(Or our favorite under-appreciated, under-loved, long-forgotten or never heard of books that we know you'll love just as much as we do when we convince you to finally read them!...phew....books....)
Last month, while hoping to interest everyone in my current favorite Under-appreciated book, Big Sid's Vincati, I asked what your favorite under-appreciated book was. And did I get answers! We are a passionate bunch about books we love. And I'll admit, I hadn't heard of many of these books. So, starting today, I'm going to add a regular feature to the blog....and here is the first installment.....*drumroll please......
This week's featured books come from Jill at Rhapsody in Books! (Thanks Jill!!)
Doomsday Book by Connie Willis
Connie Willis labored five years on this story of a history student in 2048 who is transported to an English village in the 14th century. The student arrives mistakenly on the eve of the onset of the Black Plague. Her dealings with a family of "contemps" in 1348 and with her historian cohorts lead to complications as the book unfolds into a surprisingly dark, deep conclusion. The book, which won Hugo and Nebula Awards, draws upon Willis' understanding of the universalities of human nature to explore the ageless issues of evil, suffering and the indomitable will of the human spirit.
Jill brought this book to my attention, and she was kind enough to send me this terrific review on the book:
There are two settings in this book: the Oxford University History Department in 2054, and Medieval England in 1348.
In 2054, Oxford is using time travel to amend and correct historical records, and so it allows Kivrin, a young woman studying history, to go back to 1320 for research. Unfortunately, an error drops her 28 years later, right into the time period of the Bubonic Plague.
The book alternates between 2054 and 1348 as the historians try to get Kivrin back, and as Kivrin fights for her life. As we get to know the people with whom Kivrin stays in 1348 and learn to care about them, we live through the Plague as vividly and poignantly as she does. And we live through Kivrin’s terror that she may never get back.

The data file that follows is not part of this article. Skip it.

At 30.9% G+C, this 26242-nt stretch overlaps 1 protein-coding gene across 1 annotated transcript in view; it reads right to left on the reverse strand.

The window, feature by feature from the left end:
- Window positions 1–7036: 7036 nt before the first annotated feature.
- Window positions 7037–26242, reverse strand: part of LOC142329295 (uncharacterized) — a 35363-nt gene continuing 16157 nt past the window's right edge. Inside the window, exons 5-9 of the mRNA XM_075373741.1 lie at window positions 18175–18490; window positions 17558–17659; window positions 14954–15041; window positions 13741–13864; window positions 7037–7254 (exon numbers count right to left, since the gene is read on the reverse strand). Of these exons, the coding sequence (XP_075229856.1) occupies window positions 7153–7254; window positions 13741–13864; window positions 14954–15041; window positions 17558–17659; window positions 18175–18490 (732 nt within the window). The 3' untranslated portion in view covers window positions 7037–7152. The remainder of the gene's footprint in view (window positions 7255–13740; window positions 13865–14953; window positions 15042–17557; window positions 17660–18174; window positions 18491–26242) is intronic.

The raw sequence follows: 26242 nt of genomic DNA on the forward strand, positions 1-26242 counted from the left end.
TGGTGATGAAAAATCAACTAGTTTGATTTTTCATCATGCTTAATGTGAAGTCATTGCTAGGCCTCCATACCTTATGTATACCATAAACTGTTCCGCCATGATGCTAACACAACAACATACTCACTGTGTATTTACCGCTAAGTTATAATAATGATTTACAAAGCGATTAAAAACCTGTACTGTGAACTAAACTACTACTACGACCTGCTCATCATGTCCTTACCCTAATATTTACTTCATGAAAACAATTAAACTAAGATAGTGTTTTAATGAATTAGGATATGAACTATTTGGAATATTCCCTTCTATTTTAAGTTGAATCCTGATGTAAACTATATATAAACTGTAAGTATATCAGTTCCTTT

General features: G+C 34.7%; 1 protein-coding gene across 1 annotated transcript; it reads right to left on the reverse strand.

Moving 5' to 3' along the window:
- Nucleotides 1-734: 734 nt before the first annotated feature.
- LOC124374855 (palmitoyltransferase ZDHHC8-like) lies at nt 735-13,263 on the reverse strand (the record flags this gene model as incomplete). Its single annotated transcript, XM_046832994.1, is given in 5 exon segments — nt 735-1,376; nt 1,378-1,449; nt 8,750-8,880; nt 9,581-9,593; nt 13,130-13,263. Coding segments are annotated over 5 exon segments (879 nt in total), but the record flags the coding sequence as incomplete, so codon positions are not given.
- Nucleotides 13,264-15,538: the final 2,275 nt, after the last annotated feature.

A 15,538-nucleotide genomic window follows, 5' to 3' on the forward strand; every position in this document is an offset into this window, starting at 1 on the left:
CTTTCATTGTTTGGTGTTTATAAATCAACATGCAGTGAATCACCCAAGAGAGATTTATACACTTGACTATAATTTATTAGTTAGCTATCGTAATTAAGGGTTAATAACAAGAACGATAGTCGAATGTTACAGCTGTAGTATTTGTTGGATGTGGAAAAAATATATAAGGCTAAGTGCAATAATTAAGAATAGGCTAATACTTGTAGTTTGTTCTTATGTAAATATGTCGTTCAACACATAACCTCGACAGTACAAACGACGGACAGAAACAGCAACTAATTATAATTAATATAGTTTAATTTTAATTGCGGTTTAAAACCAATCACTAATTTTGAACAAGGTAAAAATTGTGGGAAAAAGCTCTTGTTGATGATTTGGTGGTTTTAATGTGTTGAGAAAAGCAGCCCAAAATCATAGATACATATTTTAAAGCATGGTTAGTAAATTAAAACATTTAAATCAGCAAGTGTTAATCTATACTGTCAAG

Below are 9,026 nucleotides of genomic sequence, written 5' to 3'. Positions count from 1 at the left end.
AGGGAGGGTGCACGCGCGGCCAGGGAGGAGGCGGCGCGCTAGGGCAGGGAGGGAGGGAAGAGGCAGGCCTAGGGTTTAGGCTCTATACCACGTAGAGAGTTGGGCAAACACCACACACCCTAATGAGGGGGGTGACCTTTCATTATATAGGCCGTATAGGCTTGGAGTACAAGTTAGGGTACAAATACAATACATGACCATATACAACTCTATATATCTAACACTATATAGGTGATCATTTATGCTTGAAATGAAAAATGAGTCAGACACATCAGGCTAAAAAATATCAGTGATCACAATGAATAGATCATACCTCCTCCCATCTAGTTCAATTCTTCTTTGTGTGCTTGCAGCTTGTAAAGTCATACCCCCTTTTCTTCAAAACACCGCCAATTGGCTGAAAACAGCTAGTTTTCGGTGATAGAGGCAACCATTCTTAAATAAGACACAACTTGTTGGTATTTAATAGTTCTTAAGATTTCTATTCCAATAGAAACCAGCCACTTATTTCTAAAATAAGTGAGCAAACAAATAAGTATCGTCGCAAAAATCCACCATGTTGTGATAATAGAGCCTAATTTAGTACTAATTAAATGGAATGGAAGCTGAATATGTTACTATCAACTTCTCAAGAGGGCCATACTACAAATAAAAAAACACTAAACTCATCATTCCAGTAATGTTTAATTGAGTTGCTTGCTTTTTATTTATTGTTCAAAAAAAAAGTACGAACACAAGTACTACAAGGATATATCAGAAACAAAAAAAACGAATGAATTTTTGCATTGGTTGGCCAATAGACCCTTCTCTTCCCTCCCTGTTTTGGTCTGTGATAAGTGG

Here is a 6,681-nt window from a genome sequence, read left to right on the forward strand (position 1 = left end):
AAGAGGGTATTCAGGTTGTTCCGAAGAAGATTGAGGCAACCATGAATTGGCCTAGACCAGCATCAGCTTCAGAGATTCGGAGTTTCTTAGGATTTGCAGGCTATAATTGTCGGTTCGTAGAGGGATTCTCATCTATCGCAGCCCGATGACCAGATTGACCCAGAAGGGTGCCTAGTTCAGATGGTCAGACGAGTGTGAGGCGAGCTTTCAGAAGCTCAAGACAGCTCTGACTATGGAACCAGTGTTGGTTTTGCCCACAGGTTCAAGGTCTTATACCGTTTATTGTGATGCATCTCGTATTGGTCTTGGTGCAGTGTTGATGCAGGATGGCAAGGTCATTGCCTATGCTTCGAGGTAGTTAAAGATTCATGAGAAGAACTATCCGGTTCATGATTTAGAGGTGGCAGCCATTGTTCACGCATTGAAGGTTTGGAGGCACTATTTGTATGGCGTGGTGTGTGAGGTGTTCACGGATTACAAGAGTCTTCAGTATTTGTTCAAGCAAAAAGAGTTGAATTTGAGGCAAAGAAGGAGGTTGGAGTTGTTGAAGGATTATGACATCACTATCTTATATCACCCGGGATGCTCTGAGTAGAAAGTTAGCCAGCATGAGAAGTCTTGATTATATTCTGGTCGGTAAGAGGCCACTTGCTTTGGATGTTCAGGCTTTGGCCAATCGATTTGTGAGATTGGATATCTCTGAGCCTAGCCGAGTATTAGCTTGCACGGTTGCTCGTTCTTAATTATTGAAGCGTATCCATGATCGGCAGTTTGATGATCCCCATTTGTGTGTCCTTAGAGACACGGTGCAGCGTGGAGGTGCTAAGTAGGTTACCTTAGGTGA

Connie Willis is a remarkable author for several reasons. One is that she so thoroughly researches her work that this account of Medieval England is as extensive and accurate as any you will get in any academic study. The second is that books by Willis focus extensively on miscommunications – sentences only half spoken, or misunderstood, or never conveyed, or conveyed too late, or lost in dreams. The tragic as well as comedic consequences of not communicating well are a recurring theme in her work and serve to provide dramatic tension as well as sociological commentary.
This book is classified as scifi rather than historical fiction, but it could certainly be well-suited in either category.
If you'd like to read a bit more about the plot, you can head over to the Wikipedia entry, which is more detailed, but might give away a little too much. After reading the Wikipedia entry and Jill's review, I'm hooked! Even though I hardly ever read this type of book, it's time to expand my horizons a bit. Doomsday Book is now right up there at the top of my list, and I can't wait to read it!
This first entry into my "Books I've Got To Read" project is a book I can't wait to get my hands on. Thanks so much to Jill for bringing it to my attention!!
Come back Thursday for Jill's other "Books you've just GOTTA read" selection!!